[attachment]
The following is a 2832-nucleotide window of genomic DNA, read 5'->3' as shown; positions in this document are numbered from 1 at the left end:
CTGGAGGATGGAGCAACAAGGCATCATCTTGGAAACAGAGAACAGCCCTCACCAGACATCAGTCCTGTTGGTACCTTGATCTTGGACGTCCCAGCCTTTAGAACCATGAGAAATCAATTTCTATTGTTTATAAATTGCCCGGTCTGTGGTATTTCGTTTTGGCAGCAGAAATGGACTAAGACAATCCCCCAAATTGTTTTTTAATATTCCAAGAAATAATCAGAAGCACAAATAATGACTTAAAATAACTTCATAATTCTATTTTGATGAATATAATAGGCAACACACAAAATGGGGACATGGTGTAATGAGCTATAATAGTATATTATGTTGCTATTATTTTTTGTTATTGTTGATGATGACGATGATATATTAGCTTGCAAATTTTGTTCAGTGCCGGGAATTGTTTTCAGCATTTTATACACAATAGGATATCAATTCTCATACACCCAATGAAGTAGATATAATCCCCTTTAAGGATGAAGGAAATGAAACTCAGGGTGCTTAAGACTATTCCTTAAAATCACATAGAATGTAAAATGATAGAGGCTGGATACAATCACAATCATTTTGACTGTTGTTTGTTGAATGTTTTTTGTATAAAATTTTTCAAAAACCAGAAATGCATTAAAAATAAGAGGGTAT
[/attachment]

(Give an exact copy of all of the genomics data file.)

The following is a 2832-nucleotide window of genomic DNA, read 5'->3' as shown; positions in this document are numbered from 1 at the left end:
CTGGAGGATGGAGCAACAAGGCATCATCTTGGAAACAGAGAACAGCCCTCACCAGACATCAGTCCTGTTGGTACCTTGATCTTGGACGTCCCAGCCTTTAGAACCATGAGAAATCAATTTCTATTGTTTATAAATTGCCCGGTCTGTGGTATTTCGTTTTGGCAGCAGAAATGGACTAAGACAATCCCCCAAATTGTTTTTTAATATTCCAAGAAATAATCAGAAGCACAAATAATGACTTAAAATAACTTCATAATTCTATTTTGATGAATATAATAGGCAACACACAAAATGGGGACATGGTGTAATGAGCTATAATAGTATATTATGTTGCTATTATTTTTTGTTATTGTTGATGATGACGATGATATATTAGCTTGCAAATTTTGTTCAGTGCCGGGAATTGTTTTCAGCATTTTATACACAATAGGATATCAATTCTCATACACCCAATGAAGTAGATATAATCCCCTTTAAGGATGAAGGAAATGAAACTCAGGGTGCTTAAGACTATTCCTTAAAATCACATAGAATGTAAAATGATAGAGGCTGGATACAATCACAATCATTTTGACTGTTGTTTGTTGAATGTTTTTTGTATAAAATTTTTCAAAAACCAGAAATGCATTAAAAATAAGAGGGTAT